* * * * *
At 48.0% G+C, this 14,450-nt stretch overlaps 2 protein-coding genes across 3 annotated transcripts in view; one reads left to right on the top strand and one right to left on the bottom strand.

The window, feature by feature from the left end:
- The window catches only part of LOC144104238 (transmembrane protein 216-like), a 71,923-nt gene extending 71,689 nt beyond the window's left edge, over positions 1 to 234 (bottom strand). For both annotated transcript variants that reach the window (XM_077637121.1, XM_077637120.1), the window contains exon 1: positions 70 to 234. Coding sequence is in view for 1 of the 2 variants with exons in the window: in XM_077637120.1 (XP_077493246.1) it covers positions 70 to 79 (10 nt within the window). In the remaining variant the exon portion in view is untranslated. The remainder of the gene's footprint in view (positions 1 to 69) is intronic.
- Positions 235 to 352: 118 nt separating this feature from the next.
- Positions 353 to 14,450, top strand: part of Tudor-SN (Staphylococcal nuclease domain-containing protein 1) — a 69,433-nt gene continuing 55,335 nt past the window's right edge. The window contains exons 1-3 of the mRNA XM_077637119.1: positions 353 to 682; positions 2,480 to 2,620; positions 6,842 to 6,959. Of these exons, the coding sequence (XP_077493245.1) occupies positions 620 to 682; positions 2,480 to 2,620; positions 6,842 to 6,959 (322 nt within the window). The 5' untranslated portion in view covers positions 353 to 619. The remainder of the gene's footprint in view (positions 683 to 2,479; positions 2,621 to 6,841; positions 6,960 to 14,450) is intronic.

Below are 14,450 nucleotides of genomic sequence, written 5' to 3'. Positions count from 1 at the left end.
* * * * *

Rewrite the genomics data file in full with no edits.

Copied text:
At 48.0% G+C, this 14,450-nt stretch overlaps 2 protein-coding genes across 3 annotated transcripts in view; one reads left to right on the top strand and one right to left on the bottom strand.

The window, feature by feature from the left end:
- The window catches only part of LOC144104238 (transmembrane protein 216-like), a 71,923-nt gene extending 71,689 nt beyond the window's left edge, over positions 1 to 234 (bottom strand). For both annotated transcript variants that reach the window (XM_077637121.1, XM_077637120.1), the window contains exon 1: positions 70 to 234. Coding sequence is in view for 1 of the 2 variants with exons in the window: in XM_077637120.1 (XP_077493246.1) it covers positions 70 to 79 (10 nt within the window). In the remaining variant the exon portion in view is untranslated. The remainder of the gene's footprint in view (positions 1 to 69) is intronic.
- Positions 235 to 352: 118 nt separating this feature from the next.
- Positions 353 to 14,450, top strand: part of Tudor-SN (Staphylococcal nuclease domain-containing protein 1) — a 69,433-nt gene continuing 55,335 nt past the window's right edge. The window contains exons 1-3 of the mRNA XM_077637119.1: positions 353 to 682; positions 2,480 to 2,620; positions 6,842 to 6,959. Of these exons, the coding sequence (XP_077493245.1) occupies positions 620 to 682; positions 2,480 to 2,620; positions 6,842 to 6,959 (322 nt within the window). The 5' untranslated portion in view covers positions 353 to 619. The remainder of the gene's footprint in view (positions 683 to 2,479; positions 2,621 to 6,841; positions 6,960 to 14,450) is intronic.

Below are 14,450 nucleotides of genomic sequence, written 5' to 3'. Positions count from 1 at the left end.